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For an amateur theatre company to be financially stable and well supported it needs the right volunteers in key roles, as well as an awareness of when to call in the experts, says Clare Simpson.

Productoin shot - two men on sofa
'The God of Carnage' by Yasmina Reza at Lyceum Theatre Oldham

Lyceum Theatre Oldham (LTO), an amateur theatre company in Greater Manchester, is financially stable and well supported by audiences, achieving over 95% capacity for the majority of its five productions per year. It is run by a group of volunteer managers, all respected in their various fields of professional work, who share a love for theatre and performance. Each manager runs their own area of the theatre (front of house, marketing, back stage, finance), with two artistic directors who propose the productions, plus a chairperson.

Calling in the experts

This set-up is not unusual in the amateur theatre sector. We are able to work together, reach a concensus, respect each other’s views and create an enjoyable and productive working environment. This may sound like we have simply happened on the right people in the right jobs, and while that is certainly the case, there have been changes in personnel recently and yet the ethos of the team remains intact. We all know where our strengths lie and when to call in the experts.

We still need new volunteers with DIY, people and computer skills to help with set building, box office and sound and lighting operations

A case in point is in marketing. Although there is a theatre professional (box office and IT) among the volunteer managers, a few years ago he recognised the need to call in paid help. Audiences were dropping as was income due to disruptive local construction work and tough economic factors. The management team, already committed to spending a substantial amount on new seating in the auditorium, needed to ensure stability and encourage growth.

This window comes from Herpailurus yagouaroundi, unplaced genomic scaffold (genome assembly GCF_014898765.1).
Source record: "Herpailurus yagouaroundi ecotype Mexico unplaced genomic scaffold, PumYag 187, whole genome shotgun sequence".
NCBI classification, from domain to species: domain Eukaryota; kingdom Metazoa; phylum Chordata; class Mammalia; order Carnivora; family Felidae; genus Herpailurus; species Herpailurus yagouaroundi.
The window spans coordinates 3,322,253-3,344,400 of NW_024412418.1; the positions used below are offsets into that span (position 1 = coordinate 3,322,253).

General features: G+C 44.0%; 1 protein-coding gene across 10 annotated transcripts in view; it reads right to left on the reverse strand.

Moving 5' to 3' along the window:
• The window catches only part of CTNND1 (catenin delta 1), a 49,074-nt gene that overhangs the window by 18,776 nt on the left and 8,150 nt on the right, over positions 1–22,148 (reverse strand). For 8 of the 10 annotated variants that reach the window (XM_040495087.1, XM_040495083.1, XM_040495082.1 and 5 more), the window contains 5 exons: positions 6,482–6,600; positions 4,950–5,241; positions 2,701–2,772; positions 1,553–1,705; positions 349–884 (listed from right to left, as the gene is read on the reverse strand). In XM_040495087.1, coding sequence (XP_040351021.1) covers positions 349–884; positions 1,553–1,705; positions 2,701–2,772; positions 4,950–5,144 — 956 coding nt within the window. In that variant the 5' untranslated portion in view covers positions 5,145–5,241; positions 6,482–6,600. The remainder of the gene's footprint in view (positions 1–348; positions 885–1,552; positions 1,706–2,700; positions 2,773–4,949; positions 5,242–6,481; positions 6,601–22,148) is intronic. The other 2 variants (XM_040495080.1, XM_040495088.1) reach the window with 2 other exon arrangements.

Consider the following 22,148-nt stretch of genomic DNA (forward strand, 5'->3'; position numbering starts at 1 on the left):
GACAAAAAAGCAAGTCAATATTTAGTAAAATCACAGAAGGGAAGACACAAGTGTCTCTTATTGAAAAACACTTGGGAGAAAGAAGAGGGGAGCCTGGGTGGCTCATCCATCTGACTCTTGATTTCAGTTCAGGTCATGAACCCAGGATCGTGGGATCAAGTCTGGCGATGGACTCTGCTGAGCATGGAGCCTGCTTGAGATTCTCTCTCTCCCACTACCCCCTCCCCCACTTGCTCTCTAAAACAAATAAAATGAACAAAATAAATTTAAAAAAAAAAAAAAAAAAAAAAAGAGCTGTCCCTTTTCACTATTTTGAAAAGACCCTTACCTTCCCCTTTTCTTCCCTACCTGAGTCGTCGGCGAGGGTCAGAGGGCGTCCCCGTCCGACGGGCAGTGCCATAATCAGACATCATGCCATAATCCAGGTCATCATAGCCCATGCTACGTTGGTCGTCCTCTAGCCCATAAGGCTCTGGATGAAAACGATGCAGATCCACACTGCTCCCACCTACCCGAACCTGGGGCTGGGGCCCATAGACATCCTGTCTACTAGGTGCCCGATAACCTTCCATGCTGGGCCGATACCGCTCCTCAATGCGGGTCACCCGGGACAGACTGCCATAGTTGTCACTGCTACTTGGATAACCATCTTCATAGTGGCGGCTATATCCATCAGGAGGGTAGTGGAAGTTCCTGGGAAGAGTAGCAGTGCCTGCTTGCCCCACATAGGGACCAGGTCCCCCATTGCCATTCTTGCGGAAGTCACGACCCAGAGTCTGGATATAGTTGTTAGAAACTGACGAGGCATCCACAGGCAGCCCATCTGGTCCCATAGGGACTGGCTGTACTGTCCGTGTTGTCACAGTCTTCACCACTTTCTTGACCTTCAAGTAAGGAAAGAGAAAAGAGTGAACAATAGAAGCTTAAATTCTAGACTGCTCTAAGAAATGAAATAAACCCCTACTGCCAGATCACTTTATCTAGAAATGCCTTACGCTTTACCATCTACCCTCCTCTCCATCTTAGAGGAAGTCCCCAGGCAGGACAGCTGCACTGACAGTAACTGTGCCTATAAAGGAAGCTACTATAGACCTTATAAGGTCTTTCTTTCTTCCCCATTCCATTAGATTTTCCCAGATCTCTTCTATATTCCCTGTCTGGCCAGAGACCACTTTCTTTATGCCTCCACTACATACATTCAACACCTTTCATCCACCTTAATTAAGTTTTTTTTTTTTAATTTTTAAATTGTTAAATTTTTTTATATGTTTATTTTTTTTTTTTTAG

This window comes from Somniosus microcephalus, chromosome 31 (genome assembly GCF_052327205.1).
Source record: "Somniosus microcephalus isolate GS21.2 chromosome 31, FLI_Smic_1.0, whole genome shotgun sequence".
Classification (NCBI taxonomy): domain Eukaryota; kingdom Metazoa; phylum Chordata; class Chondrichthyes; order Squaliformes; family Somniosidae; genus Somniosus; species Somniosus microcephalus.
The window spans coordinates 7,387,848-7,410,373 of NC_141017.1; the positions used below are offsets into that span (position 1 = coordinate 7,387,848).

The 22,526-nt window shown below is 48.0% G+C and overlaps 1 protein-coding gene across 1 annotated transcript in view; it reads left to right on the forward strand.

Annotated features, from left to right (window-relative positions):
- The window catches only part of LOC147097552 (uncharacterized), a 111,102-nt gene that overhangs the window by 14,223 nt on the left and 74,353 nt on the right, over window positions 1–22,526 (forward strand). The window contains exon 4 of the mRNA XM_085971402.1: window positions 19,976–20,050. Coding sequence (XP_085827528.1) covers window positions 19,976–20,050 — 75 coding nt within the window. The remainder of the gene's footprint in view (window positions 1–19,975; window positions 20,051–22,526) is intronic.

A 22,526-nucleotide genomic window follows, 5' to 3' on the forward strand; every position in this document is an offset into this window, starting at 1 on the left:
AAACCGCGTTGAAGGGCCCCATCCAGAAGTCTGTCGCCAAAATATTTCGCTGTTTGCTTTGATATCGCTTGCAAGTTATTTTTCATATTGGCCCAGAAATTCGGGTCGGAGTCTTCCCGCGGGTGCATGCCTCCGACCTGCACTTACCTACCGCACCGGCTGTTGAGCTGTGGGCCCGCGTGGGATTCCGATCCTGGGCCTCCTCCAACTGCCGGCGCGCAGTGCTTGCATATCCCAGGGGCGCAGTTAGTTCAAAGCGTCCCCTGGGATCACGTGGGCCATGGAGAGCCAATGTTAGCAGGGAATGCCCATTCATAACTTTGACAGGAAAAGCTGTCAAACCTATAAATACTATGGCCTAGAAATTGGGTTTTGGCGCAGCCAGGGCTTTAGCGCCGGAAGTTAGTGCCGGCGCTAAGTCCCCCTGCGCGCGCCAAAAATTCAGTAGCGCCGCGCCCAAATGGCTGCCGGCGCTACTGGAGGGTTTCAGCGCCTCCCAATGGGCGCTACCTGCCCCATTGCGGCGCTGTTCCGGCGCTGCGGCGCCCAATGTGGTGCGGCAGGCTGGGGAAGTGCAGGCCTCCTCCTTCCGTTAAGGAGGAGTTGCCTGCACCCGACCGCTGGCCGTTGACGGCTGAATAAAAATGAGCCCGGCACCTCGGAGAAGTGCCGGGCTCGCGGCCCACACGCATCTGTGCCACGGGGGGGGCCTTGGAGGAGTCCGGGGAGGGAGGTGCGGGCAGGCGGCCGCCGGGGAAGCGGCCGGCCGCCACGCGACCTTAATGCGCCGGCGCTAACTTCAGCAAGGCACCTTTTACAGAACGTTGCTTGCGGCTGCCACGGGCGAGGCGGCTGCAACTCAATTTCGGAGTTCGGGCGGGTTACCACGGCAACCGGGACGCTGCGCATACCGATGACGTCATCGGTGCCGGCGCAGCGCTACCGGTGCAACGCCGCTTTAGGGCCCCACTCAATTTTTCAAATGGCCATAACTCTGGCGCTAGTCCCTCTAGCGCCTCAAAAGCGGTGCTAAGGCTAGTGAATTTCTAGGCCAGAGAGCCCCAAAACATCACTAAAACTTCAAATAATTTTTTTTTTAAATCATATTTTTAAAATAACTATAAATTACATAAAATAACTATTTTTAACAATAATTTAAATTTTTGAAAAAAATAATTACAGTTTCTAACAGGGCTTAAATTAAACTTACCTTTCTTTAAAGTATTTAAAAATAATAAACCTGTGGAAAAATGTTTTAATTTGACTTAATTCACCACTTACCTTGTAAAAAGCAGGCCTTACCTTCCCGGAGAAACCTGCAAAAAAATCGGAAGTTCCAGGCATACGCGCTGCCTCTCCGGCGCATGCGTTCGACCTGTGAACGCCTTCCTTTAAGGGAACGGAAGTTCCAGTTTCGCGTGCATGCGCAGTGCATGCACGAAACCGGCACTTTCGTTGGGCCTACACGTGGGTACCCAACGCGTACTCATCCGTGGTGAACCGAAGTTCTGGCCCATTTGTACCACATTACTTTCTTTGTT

As a result, I was appointed and became the only paid member of the management team. I have a theatre marketing background, having spent nine years as Marketing Director at the Royal Exchange Theatre in Manchester and then working for arts centres and touring companies. Originally, the idea was for me to research audiences, critically analyse and develop marketing materials and plans and then hand over to volunteers after a year. Four years later, I am still here, working closely with the volunteers and helping to develop new initiatives.

Volunteer motivation

Each member of the management team and each volunteer is motivated by a love of theatre. It‘s the same in the professional theatre world – no one is in it to earn their fortune and retire early. But what LTO volunteers feel is a genuine connection and sense of belonging as they are made to feel their contribution makes a difference. Treats for them include free nights of entertainment and food – but that’s not why they do it.

In a recent survey we carried out, 74% of people who said they were interested in volunteering would do it to have fun; 56% to spend time with like-minded people; 52% to give back to their community; and 48% to feel useful. Volunteers clearly want more out of their experience than just freebies. In fact, for an organisation like LTO, free tickets would probably lead to a financial crisis if we gave them away to all our volunteers.

Volunteer recruitment

But there is a crisis. The current Chair has taken personal control of volunteer recruitment because there are not enough volunteers to do all the jobs. Many of the volunteers are retired but it doesn‘t mean they have a lot of time – looking after grandchildren, caring for other relatives and even working beyond the acknowledged retirement age means there are fewer of them with time on their hands. Despite a recruitment drive that includes advertising and leaflet drops, we still need new volunteers with DIY, people, and computer skills to help with set-building, box office, and sound and lighting operations during production weeks and rehearsals.

Running an organisation using just volunteers is always a risk, especially once the original motivated group has stepped down. Key to making it work is respect for each other, the right people in the key roles and accepting help where needed. Our confidence, partly thanks to our financial stability, organisational awareness and strong leadership, is palpable.

Clare Simpson is a part-time marketing professional at Lyceum Theatre Oldham.

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Photo of Clare Simpson